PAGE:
The Saints will take on NFC South rivals the Atlanta Falcons on Monday night in front of a sell-out crowd of more than 68,000 fans in the first football match at the dome for over a year.
The Superdome temporarily housed 30,000 of the New Orleans’ poorest citizens during their wait for evacuation from the hurricane ravaged city amidst dire scenes of overcrowding, over flowing sewerage and over 4,000 tons of rubbish and debris piling up in the week after the storm.
Seventy percent of the roof was destroyed in the hurricane with almost everything in the building needing to be replaced due to water damage, including the turf and the main scoreboard, with over 14 million liters of water pumped out of the stadium and its car parks.
“We know that the Superdome was symbolic of a lot of misery,” Governor Kathleen Blanco said.
“It’s now a symbol of our recovery. It stands as a symbol of all of our experiences over the past year.”
The Superdome in the aftermath
Many felt that the Superdome should be demolished after the destruction of Hurricane Katrina, however a $600 million rebuilding quote swayed officials to put in place a three-phase, $185 million restoration project for the 31-year-old building.
Saints fans and New Orleans residents alike have responded to the re-opening of the stadium by selling out the entire Saints season for the first time in the franchise’s 39-year history.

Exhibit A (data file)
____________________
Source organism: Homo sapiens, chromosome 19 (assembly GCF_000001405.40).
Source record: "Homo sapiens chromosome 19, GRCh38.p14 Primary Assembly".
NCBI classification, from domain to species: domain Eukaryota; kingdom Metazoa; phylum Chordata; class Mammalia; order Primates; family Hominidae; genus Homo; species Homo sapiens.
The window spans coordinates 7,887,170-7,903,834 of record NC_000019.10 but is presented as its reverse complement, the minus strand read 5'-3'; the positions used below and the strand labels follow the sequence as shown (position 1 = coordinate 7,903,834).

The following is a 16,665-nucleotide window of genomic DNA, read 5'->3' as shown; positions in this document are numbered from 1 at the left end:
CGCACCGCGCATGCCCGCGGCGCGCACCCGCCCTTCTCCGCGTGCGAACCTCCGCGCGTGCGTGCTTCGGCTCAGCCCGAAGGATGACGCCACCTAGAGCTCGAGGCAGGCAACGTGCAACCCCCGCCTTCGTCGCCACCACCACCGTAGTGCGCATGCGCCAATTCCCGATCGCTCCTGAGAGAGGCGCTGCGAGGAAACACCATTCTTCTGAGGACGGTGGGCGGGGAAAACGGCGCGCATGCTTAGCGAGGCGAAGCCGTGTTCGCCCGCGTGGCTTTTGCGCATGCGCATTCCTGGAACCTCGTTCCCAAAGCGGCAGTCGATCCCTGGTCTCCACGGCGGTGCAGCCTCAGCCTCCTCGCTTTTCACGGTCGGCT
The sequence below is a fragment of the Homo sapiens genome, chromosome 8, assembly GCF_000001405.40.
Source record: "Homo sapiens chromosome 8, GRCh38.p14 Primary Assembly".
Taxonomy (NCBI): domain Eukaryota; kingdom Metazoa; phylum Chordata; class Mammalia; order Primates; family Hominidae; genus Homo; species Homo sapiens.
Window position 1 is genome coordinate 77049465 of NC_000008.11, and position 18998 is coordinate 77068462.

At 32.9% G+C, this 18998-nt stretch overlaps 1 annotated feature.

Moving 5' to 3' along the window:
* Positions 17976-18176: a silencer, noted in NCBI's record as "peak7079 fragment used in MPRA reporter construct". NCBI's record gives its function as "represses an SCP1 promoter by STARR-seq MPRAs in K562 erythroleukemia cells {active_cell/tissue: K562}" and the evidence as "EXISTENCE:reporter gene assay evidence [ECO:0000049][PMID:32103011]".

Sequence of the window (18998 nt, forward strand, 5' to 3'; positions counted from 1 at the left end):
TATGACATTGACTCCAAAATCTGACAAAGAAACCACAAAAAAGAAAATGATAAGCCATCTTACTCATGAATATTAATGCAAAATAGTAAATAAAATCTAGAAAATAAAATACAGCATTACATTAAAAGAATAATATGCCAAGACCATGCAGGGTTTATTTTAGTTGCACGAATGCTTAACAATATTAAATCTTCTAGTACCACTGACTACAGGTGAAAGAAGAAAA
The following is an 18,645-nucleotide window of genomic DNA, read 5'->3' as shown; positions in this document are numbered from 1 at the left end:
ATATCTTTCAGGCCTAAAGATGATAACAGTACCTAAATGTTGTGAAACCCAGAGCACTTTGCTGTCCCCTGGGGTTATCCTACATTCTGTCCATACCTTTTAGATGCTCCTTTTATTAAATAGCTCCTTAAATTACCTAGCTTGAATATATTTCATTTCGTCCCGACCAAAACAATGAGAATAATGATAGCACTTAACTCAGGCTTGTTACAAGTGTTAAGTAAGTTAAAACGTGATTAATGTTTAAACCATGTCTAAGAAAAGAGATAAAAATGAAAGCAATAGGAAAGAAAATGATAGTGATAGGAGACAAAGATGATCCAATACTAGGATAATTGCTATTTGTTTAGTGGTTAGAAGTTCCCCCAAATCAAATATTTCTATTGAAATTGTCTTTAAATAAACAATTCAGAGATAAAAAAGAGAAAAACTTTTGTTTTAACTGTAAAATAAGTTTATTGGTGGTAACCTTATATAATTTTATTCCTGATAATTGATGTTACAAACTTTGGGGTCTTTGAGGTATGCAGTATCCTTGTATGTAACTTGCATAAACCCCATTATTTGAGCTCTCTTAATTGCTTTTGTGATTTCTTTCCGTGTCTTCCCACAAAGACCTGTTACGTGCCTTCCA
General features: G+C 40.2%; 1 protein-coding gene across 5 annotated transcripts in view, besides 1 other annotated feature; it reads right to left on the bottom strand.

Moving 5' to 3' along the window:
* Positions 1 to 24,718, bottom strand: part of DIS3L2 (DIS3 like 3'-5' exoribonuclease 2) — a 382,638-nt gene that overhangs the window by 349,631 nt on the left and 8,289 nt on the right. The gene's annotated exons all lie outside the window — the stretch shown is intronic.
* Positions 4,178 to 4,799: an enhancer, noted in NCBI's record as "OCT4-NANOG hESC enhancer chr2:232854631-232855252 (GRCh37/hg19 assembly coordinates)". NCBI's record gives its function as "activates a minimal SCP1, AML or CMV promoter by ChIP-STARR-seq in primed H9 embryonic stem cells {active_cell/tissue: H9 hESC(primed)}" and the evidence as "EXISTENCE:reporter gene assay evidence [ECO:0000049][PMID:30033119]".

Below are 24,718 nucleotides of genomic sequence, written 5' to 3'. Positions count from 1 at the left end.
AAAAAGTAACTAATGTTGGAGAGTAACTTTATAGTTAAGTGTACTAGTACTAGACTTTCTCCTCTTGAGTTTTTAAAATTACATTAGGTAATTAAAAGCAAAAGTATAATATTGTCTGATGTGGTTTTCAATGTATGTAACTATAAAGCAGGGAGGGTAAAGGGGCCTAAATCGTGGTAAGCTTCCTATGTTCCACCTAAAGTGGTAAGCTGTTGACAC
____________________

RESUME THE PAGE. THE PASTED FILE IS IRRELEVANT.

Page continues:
The reconstruction of the multi-purpose Superdome, which rises to 27 stories high at its roof’s apex, is seen as symbolic in raising the hopes and spirits of local residents as they rebuild their homes and lives.
“We’re back and I’m very happy about it,” Saints wide receiver Joe Horn said.
“I’m mostly happy for the fans that went through Katrina, the ones that suffered and had a lot of losses.”
The American national anthem before the match on Monday night will be sung by local artists Irma Thomas and Allen Toussaint, with Kermit Ruffins on trumpet, and the coin toss will be handled by former President George H.W. Bush.
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Pre-match entertainment will include performances from The Goo Goo Dolls, Green Day and U2, while the Southern University marching band will provide the halftime show.
“It’s extremely significant,” said Atlanta coach Jim Mora, whose father Jim coached the Saints between 1986 and 1996.
“We all understand and we all have compassion for what the people of New Orleans have gone through and are still going through.
“I think it’s a grand event. You hope that it gives the city a little spurt. It gives them another kicker to keep rebuilding.”
During the redevelopment of the Superdome 700 people worked inside the structure with another 120 on the roof, seeing new seating, floor coverings, electronic scoreboards and playing surface go into the stadium.
“It’s going to exciting to be back in the dome and be back in New Orleans, but I just felt like there are going to be so many memories, not just for myself, but the city of New Orleans, the Saints players,” said Falcons running back Warwick Dunn, who leads the league with 266 rushing yards.
“When you walk into the dome, you think of all the things that happened there during the hurricane. It’s going to be emotional.
“I just think the NFL is trying to help New Orleans. This is the rebirth, the city is back open. We want the people to come back and enjoy New Orleans,” Dunn added.
“I think the NFL is trying to do their part and as the players, we have to do ours and put on a show and give them something to root for.”